A lower interest rate can have a significant effect on monthly mortgage payments, potentially saving homeowners hundreds of dollars a year.
Boston, MA (PRWEB) July 10, 2015
Getting a new mortgage to replace the original is a great way to save money and lower your monthly payments, but not all lenders and borrowers are good candidates. That’s why national nonprofit American Consumer Credit Counseling is offering helpful tips for homeowners to know before they restructure their mortgage.
Many homebuyers are misinformed about down payments, lender rules, mortgage rates and refinancing. According to a recent survey from Zillow, 47 percent of current homeowners incorrectly believe they must wait at least one year between refinancing. Separately, the survey revealed that one in five homeowners – nearly 14 million Americans – said they did not believe underwater borrowers (owing more than your home is worth) could refinance. In addition, more than one-third of current homeowners incorrectly believed that you can only refinance your home every 12 months.
“Too many homeowners are unaware of the opportunities to refinance and save money,” said Steve Trumble, president and CEO of Newton-based American Consumer Credit Counseling. “As people work through their careers and continue to increase their salary, they are more likely boost their credit score. With this increase in credit comes the ability to procure home loans at lower rates. A lower interest rate can have a significant effect on monthly mortgage payments, potentially saving homeowners hundreds of dollars a year.”
ACCC offers the following tips to know before refinancing a home loan:
- Beware of Increased Terms: Borrowers should be aware that increasing the term of the loan repayment means more payments and more interest paid. Borrowers can use an online home refinance calculator to help calculate monthly payments under these repayment plans.
- Meet Qualifying Criteria: Before deciding to refinance, borrowers should be sure to meet all of the qualifications. To refinance, homeowners should have regular income, at least 10 to 20 percent equity in their homes, and a FICO credit score of 740 or better. Borrowers with scores as low as 620 can qualify for a Federal Housing Administration mortgage, which are available through banks, credit unions, and other lenders.
- Look at Short Term Loans: If you're not going to stay in your home for over 10 years, you should consider a hybrid loan that is fixed for 5, 7, or 10 years and then converts into a 1-year adjustable rate mortgage. These loans reduce the amount of interest paid, but if you stay beyond the fixed period, your rate could rise.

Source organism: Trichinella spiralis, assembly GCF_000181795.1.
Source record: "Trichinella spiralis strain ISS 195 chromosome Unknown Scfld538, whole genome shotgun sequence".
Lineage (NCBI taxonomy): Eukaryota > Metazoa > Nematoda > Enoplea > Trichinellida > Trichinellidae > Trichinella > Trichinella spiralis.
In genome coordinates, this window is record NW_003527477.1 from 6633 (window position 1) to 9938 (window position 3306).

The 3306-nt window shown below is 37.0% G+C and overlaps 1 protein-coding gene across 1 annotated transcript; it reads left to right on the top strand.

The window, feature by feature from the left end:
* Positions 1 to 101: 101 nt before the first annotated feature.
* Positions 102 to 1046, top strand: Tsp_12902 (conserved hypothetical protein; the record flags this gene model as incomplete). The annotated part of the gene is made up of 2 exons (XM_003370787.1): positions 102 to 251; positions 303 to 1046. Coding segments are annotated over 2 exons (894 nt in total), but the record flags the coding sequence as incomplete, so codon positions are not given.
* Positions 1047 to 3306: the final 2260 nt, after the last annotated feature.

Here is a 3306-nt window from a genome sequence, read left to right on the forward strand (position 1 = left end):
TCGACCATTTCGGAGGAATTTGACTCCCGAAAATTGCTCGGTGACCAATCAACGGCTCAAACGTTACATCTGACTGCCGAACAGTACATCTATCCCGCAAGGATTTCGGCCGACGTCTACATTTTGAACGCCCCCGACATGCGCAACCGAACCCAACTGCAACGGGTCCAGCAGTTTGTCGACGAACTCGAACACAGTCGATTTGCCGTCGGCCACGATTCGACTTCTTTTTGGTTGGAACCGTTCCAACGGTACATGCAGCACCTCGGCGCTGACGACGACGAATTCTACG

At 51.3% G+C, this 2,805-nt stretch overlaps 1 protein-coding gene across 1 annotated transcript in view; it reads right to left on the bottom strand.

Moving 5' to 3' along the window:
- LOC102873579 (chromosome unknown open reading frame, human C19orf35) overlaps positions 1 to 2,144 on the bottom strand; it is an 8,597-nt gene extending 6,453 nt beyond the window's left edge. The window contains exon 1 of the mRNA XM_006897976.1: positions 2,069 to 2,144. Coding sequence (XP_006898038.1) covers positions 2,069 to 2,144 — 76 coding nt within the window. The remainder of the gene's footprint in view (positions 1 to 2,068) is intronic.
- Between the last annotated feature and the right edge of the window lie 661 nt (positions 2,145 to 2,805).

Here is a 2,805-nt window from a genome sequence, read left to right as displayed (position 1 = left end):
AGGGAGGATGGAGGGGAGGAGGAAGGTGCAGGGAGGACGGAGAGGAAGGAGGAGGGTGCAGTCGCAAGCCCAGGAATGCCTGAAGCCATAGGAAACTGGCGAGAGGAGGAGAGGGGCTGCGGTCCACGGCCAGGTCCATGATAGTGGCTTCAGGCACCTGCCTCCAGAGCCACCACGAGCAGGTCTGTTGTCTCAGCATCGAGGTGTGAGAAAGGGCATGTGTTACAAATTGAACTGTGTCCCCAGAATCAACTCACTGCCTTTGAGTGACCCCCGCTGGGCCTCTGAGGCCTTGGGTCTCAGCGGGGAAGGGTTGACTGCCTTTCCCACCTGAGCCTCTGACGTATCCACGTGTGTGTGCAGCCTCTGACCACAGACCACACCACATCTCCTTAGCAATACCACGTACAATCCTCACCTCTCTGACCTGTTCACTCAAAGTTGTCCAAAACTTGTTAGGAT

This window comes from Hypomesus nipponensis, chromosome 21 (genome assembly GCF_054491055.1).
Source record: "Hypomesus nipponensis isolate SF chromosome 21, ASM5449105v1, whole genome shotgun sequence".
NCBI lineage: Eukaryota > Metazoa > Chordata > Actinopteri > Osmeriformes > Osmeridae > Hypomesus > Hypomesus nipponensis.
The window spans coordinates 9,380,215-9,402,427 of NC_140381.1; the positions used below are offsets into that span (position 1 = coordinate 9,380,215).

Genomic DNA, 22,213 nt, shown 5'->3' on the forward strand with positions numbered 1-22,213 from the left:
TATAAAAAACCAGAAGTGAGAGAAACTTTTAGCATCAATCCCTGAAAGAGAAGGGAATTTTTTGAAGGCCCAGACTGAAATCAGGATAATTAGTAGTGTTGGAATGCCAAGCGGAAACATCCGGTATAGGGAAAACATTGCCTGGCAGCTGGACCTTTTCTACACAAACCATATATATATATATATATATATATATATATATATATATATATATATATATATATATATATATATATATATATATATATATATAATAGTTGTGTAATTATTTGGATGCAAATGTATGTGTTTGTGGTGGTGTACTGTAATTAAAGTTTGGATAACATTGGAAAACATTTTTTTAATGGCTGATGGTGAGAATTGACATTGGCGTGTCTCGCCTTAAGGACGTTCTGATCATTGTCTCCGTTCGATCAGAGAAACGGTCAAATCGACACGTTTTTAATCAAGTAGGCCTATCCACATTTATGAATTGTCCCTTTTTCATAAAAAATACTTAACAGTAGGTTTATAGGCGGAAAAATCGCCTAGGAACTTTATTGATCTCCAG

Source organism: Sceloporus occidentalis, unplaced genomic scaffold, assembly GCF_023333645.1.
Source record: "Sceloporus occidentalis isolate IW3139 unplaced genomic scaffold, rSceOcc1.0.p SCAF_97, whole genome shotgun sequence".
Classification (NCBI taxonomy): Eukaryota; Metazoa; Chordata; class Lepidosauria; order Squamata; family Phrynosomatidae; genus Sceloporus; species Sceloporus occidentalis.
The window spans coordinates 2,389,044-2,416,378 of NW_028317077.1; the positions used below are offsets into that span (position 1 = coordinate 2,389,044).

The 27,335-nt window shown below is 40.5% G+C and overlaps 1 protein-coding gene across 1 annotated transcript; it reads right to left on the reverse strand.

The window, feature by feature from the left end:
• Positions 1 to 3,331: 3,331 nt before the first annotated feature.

- Know Your Options: Before refinancing, weigh your options. Compare monthly payments, interest savings, length of mortgage, refinancing costs, eligibility etc. Before you refinance speak with your current lender and see what types of options are available and let the lender know you are shopping around for the best deal.
All homeowners have their own unique and personal financial situation, but taking advantage of refinancing can be rewarding – particularly when consumers take the time to properly research and make educated decisions on the timeliness of their repayments.
ACCC is a 501(c)3 organization that provides free credit counseling, bankruptcy counseling, and housing counseling to consumers nationwide in need of financial literacy education and money management. For more information, contact ACCC:
- For credit counseling, call 800-769-3571
- For bankruptcy counseling, call 866-826-6924
- For housing counseling, call 866-826-7180
- Or visit us online at ConsumerCredit.com
About American Consumer Credit Counseling
American Consumer Credit Counseling (ACCC) is a nonprofit credit counseling 501(c)(3) organization dedicated to empowering consumers to achieve financial management and debt relief through education, credit counseling, and debt management solutions. In order to help consumers reach their goal of debt relief, ACCC provides a range of free consumer personal finance resources on a variety of topics including budgeting, credit and debt management, student loans, youth and money, homeownership, identity theft, senior living and retirement. Consumers can use ACCC’s worksheets, videos, calculators, and blog articles to make the best possible decisions regarding their financial future. ACCC holds an A+ rating with the Better Business Bureau and is a member of the Association of Independent Consumer Credit Counseling Agencies. For more information or to access free financial education resources, log on to ConsumerCredit.com or visit TalkingCentsBlog.com.